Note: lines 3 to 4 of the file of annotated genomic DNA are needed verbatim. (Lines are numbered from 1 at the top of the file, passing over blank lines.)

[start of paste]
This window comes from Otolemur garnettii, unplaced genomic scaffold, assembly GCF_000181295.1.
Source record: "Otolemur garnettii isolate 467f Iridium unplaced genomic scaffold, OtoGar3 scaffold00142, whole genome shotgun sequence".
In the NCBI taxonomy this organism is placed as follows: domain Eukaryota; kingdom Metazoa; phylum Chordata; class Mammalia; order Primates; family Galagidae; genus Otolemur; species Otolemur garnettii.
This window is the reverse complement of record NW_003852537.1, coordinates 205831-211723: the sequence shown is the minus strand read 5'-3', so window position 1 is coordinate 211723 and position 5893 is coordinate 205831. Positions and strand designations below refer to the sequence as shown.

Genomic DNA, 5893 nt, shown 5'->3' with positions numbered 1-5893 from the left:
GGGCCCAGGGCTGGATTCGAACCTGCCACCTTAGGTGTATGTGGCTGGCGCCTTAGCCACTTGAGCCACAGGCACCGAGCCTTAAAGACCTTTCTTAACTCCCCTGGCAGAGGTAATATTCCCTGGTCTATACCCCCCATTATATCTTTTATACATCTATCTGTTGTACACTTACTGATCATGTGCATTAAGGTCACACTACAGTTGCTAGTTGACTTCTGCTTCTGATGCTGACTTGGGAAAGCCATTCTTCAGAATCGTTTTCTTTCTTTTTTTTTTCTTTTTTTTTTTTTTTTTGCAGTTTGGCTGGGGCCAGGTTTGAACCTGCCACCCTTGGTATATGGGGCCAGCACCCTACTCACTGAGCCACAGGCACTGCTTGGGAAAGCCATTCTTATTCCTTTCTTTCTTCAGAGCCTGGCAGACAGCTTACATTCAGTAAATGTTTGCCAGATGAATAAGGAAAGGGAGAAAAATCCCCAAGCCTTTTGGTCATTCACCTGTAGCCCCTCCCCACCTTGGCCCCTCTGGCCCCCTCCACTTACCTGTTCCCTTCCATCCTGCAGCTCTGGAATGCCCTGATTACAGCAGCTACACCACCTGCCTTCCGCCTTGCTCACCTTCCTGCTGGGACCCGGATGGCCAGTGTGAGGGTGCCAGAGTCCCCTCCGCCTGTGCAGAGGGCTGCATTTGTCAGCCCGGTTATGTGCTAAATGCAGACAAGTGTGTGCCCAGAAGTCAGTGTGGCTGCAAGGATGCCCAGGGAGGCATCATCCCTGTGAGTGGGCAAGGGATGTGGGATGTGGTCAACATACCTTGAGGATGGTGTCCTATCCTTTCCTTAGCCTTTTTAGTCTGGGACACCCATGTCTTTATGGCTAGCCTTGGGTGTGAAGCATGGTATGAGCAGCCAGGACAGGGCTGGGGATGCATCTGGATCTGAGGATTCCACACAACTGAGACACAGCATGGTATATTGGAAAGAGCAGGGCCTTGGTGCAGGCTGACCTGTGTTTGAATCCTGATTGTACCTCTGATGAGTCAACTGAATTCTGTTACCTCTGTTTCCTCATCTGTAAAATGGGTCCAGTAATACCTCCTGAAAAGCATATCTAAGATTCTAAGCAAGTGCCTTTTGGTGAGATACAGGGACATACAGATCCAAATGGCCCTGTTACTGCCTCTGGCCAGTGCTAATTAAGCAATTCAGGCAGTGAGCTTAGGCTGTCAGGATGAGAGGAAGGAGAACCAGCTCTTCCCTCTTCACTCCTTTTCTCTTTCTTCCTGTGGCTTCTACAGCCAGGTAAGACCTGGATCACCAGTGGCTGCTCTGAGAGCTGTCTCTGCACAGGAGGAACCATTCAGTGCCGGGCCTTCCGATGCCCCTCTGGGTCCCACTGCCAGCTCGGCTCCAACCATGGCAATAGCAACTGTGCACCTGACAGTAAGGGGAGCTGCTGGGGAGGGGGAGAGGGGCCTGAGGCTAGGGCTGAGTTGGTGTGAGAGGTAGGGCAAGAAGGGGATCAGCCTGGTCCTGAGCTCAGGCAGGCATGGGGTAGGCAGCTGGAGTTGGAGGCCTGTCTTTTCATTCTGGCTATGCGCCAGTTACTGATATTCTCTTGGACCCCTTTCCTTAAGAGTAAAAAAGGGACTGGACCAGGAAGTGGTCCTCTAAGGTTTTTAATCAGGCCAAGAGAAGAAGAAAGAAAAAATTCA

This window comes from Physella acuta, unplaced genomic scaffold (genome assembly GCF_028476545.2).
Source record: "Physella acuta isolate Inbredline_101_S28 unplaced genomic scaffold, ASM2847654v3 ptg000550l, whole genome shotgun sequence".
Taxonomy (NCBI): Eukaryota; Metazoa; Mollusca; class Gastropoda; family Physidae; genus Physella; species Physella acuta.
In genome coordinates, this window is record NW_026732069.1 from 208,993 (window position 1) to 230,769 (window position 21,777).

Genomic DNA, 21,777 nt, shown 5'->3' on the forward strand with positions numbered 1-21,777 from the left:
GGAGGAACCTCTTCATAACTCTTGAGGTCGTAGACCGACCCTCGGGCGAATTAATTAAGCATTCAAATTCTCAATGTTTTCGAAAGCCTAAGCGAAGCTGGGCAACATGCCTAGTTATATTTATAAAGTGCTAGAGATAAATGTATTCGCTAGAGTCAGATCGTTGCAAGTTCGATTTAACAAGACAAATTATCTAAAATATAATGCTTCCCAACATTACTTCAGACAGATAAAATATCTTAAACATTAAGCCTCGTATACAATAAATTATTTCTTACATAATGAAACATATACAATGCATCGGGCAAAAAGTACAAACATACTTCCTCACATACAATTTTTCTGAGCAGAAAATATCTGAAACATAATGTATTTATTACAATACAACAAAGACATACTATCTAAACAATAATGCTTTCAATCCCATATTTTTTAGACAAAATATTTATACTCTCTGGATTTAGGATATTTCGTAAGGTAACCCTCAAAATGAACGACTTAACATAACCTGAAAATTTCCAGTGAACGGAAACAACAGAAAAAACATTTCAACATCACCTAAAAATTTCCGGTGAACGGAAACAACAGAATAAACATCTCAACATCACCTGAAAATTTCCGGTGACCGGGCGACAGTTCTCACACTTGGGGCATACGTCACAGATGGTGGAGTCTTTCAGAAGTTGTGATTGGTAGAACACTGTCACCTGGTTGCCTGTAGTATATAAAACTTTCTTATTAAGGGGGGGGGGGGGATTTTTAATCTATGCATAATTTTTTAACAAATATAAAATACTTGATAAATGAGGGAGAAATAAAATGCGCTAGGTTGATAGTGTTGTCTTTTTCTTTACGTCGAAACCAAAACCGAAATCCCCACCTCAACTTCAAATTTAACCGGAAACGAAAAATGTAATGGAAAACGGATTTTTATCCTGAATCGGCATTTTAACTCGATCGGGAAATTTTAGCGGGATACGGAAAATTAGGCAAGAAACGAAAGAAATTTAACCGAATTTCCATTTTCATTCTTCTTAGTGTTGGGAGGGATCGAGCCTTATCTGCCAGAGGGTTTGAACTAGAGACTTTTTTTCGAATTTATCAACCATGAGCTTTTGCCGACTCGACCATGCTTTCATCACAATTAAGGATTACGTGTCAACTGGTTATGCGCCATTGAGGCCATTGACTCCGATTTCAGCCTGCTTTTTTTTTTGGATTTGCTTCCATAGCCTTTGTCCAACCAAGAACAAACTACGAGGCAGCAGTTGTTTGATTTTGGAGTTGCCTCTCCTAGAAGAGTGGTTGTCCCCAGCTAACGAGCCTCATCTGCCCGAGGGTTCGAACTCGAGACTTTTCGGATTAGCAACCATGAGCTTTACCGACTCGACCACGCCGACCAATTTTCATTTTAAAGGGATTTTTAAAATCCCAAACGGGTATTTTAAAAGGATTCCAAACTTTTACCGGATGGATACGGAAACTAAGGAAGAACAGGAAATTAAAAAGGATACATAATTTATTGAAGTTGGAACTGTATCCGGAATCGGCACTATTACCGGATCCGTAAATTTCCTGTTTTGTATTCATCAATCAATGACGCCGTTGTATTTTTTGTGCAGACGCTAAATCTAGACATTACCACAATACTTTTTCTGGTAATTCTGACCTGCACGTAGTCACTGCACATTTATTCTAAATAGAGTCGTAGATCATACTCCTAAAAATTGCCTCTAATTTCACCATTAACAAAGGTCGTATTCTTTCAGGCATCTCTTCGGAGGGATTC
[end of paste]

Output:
In the NCBI taxonomy this organism is placed as follows: domain Eukaryota; kingdom Metazoa; phylum Chordata; class Mammalia; order Primates; family Galagidae; genus Otolemur; species Otolemur garnettii.
This window is the reverse complement of record NW_003852537.1, coordinates 205831-211723: the sequence shown is the minus strand read 5'-3', so window position 1 is coordinate 211723 and position 5893 is coordinate 205831. Positions and strand designations below refer to the sequence as shown.